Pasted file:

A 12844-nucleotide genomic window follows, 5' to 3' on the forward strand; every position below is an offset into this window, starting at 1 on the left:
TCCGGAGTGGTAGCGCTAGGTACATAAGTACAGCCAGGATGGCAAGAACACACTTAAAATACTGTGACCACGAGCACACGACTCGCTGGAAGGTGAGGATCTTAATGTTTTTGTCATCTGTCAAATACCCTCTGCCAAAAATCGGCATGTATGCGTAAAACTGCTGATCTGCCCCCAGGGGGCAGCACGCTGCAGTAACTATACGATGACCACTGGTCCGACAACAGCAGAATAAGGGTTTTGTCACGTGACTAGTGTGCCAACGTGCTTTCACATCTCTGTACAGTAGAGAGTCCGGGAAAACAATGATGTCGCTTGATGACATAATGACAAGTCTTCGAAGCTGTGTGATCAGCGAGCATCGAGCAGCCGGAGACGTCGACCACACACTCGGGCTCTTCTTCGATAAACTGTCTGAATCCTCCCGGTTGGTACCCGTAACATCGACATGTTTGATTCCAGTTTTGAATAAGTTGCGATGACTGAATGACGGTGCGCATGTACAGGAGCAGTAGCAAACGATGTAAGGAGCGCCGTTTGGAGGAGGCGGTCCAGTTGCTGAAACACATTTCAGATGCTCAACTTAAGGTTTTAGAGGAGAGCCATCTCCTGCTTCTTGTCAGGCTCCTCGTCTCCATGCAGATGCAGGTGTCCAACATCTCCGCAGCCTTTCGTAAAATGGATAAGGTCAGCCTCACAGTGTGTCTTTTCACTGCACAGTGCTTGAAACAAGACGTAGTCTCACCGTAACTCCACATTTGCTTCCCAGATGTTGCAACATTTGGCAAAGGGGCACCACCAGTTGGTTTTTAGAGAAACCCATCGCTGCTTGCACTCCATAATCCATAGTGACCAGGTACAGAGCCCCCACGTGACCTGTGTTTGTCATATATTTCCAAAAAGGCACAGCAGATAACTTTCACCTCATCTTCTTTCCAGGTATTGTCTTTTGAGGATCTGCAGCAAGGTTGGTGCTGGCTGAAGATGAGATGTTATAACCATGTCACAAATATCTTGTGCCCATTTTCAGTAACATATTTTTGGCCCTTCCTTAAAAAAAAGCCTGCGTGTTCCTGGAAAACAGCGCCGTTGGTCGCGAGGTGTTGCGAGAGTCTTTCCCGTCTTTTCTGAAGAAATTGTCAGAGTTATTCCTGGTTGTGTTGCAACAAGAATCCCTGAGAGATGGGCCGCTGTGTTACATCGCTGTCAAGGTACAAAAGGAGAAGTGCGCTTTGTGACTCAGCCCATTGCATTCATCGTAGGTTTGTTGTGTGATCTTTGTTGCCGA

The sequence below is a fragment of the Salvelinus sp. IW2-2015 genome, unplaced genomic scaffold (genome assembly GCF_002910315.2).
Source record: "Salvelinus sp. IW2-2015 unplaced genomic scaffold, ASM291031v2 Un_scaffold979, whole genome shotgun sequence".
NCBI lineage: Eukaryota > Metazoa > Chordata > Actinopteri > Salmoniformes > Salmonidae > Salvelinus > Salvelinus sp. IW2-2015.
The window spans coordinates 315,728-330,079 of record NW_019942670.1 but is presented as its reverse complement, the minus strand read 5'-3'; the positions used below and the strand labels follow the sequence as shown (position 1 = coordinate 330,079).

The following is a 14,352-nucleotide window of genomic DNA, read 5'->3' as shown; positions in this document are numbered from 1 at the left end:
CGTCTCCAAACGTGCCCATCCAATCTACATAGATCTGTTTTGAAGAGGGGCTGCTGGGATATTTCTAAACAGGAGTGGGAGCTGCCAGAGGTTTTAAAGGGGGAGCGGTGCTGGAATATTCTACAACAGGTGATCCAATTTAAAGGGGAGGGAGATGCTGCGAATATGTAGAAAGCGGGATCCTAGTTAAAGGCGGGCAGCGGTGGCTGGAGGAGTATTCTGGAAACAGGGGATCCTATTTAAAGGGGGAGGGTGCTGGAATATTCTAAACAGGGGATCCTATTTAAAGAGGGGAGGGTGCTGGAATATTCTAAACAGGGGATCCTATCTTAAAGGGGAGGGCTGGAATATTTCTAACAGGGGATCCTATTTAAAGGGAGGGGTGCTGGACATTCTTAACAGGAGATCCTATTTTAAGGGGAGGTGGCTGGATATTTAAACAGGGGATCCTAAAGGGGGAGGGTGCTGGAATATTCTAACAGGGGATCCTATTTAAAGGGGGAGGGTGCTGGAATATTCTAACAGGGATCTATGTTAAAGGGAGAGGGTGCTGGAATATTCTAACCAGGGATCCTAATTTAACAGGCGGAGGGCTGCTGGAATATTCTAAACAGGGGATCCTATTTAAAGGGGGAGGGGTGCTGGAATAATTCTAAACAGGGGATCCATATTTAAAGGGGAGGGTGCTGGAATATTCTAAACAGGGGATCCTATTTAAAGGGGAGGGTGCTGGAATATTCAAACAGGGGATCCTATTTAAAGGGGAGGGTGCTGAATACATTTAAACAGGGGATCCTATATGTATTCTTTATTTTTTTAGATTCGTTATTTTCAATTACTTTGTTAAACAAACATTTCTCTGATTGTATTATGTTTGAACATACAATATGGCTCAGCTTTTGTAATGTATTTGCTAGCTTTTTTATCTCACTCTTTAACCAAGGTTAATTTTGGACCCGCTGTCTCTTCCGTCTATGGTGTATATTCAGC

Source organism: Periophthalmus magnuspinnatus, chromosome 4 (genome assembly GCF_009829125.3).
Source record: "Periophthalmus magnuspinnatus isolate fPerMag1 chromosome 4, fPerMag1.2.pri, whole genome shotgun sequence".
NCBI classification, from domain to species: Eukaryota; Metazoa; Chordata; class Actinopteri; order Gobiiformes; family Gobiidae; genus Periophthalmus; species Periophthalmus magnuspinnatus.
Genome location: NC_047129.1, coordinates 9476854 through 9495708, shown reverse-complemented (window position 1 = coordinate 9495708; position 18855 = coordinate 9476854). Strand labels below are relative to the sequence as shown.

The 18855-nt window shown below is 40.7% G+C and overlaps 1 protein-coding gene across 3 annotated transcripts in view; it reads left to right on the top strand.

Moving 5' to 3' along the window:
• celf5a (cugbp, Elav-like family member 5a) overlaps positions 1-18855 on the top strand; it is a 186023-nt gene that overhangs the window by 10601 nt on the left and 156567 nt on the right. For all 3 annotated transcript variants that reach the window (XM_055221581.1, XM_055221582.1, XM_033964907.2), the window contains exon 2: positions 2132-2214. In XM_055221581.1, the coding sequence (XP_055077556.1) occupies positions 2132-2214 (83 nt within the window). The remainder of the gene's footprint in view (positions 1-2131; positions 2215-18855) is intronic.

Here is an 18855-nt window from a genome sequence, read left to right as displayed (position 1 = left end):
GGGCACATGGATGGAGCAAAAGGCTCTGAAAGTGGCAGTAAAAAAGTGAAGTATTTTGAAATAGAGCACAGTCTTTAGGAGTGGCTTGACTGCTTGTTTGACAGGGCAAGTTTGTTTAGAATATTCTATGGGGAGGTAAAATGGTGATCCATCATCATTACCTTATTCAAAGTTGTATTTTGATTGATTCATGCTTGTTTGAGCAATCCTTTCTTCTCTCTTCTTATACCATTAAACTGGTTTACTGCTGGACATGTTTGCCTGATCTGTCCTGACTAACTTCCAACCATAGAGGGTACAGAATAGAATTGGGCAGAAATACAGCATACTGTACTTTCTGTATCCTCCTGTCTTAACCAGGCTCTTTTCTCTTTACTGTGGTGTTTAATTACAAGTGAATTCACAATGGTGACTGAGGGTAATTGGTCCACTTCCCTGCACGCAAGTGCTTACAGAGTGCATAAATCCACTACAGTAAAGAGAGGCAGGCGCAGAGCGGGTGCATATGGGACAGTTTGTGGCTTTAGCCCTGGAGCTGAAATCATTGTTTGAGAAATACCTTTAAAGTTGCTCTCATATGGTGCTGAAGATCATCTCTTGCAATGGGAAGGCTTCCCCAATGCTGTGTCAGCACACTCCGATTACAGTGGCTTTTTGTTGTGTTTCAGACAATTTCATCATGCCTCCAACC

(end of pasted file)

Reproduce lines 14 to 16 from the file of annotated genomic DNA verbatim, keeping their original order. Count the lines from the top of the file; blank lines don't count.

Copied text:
Moving 5' to 3' along the window:
• celf5a (cugbp, Elav-like family member 5a) overlaps positions 1-18855 on the top strand; it is a 186023-nt gene that overhangs the window by 10601 nt on the left and 156567 nt on the right. For all 3 annotated transcript variants that reach the window (XM_055221581.1, XM_055221582.1, XM_033964907.2), the window contains exon 2: positions 2132-2214. In XM_055221581.1, the coding sequence (XP_055077556.1) occupies positions 2132-2214 (83 nt within the window). The remainder of the gene's footprint in view (positions 1-2131; positions 2215-18855) is intronic.

Here is an 18855-nt window from a genome sequence, read left to right as displayed (position 1 = left end):